"It was a statement intended to interest us, but not a threat," a senior US official said at a briefing.
"We made clear that any such thing like that would be an unwise choice."
The official was speaking after a two-hour one-on-one meeting between US chief delegate James Kelly and North Korean counterpart Kim Kye-Gwan Thursday.
During the talks, Kim indicated that there was some sort of power struggle within the North's regime over how to deal with the nuclear weapons issue.
"There is a separate group of people and agency willing to conduct a nuclear test, to build nuclear weapons in North Korea," he said, according to Yonhap news agency.
The report did not elaborate on who the separate group was.
"It is not an easy job to dissuade them to give up the nuclear weapons development. So we need justification and reasoning to convince them," Kim reportedly said.
The US official said that in the talks North Korea again denied it had a urnaium-based nuclear program, and had been told it must come clean before aid can flow to the improverished nation.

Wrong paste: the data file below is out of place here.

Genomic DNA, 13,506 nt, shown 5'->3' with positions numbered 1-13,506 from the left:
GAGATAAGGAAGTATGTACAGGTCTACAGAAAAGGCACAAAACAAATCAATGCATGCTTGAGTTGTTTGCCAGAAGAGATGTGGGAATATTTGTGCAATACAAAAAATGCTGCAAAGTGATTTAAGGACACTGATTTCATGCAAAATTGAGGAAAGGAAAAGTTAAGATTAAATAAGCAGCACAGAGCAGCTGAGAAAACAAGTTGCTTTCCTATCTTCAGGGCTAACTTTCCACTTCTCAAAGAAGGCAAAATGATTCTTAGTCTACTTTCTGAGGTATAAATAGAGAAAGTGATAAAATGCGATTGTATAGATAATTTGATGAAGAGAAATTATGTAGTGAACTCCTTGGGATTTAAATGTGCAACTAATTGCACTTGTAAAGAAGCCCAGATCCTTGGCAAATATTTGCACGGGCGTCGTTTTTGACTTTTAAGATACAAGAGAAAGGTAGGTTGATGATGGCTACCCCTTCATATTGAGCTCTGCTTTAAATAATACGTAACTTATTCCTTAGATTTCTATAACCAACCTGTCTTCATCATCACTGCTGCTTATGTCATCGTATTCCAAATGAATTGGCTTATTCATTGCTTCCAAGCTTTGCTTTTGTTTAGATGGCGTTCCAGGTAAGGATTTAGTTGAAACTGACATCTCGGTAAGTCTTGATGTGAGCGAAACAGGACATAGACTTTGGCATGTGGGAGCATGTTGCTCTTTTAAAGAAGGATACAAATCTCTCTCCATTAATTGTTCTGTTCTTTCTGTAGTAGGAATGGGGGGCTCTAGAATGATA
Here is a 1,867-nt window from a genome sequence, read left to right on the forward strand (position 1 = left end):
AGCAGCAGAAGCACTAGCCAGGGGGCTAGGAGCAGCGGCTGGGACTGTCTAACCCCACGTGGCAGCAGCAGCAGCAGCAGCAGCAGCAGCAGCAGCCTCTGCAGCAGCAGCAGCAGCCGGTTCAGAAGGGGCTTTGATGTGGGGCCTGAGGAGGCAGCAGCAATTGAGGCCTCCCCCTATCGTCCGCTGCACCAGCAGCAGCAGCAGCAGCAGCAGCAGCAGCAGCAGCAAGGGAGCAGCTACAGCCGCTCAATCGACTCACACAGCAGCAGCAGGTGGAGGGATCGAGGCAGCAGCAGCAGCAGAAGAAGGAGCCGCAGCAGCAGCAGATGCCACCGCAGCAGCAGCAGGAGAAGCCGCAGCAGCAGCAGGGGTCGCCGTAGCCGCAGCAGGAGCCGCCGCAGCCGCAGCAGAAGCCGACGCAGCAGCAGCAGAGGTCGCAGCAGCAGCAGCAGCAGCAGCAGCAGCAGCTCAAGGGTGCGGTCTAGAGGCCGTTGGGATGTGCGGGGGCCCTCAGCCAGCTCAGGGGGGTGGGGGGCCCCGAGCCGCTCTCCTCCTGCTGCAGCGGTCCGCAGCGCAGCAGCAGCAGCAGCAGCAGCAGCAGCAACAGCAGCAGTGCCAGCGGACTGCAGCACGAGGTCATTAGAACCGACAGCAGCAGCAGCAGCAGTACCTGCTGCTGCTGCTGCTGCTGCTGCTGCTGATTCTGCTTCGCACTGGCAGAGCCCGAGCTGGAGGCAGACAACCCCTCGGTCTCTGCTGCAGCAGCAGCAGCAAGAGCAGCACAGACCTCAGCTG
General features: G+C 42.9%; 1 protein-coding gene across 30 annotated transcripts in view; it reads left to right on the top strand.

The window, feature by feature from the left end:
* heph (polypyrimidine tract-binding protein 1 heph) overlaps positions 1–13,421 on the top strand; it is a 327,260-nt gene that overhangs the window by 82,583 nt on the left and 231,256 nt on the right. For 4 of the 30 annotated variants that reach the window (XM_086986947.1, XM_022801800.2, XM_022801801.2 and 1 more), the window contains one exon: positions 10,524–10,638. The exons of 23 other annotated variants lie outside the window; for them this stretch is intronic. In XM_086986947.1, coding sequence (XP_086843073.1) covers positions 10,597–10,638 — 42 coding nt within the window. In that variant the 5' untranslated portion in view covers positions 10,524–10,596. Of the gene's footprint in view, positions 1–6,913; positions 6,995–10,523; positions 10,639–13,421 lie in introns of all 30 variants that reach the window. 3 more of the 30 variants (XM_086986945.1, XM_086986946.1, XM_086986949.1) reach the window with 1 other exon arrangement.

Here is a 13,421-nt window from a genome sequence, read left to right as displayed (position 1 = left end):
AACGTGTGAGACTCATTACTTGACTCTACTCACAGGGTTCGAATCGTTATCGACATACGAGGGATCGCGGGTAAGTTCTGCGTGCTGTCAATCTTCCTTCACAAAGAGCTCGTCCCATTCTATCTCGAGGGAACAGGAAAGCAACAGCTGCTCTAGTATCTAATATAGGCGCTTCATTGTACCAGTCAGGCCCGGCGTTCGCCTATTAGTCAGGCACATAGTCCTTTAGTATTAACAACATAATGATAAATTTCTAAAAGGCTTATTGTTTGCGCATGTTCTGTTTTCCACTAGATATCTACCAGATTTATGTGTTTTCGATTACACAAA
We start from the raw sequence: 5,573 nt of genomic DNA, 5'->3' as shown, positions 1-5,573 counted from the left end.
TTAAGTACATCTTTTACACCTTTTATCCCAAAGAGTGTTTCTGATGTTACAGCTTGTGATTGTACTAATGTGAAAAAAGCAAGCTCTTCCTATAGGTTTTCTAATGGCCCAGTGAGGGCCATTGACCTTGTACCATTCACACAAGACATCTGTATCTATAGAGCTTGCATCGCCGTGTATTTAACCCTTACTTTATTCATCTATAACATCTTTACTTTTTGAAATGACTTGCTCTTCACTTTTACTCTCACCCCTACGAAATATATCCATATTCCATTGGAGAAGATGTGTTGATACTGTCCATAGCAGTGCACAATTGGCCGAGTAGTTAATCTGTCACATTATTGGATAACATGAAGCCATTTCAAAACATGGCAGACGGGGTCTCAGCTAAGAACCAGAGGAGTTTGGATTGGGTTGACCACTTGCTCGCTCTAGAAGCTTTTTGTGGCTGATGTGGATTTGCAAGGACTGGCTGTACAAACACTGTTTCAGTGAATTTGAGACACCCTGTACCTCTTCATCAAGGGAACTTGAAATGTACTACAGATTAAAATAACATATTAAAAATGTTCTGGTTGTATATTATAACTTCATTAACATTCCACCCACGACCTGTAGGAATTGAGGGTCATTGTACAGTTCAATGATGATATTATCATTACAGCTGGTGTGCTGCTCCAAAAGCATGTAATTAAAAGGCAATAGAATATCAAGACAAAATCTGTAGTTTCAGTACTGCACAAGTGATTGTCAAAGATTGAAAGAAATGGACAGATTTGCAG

The North Koreans denied "several times" during the talks North Korea that they had a uranium program, the US officials, while further reiterating the US stance that the alleged uranium program "has to be a part of the resolution of the issue."
"We have no plans to modify our proposals especially as we have gotten back no comments from the North Koren side."
He said North Korea had called the US plan "constructive" and was researching it carefully.
The US plan calls for a step-by-step dismantling of North Korea's plutonium and uranium weapons programs in return for aid and security guarantees and easing of its political and economic isolation.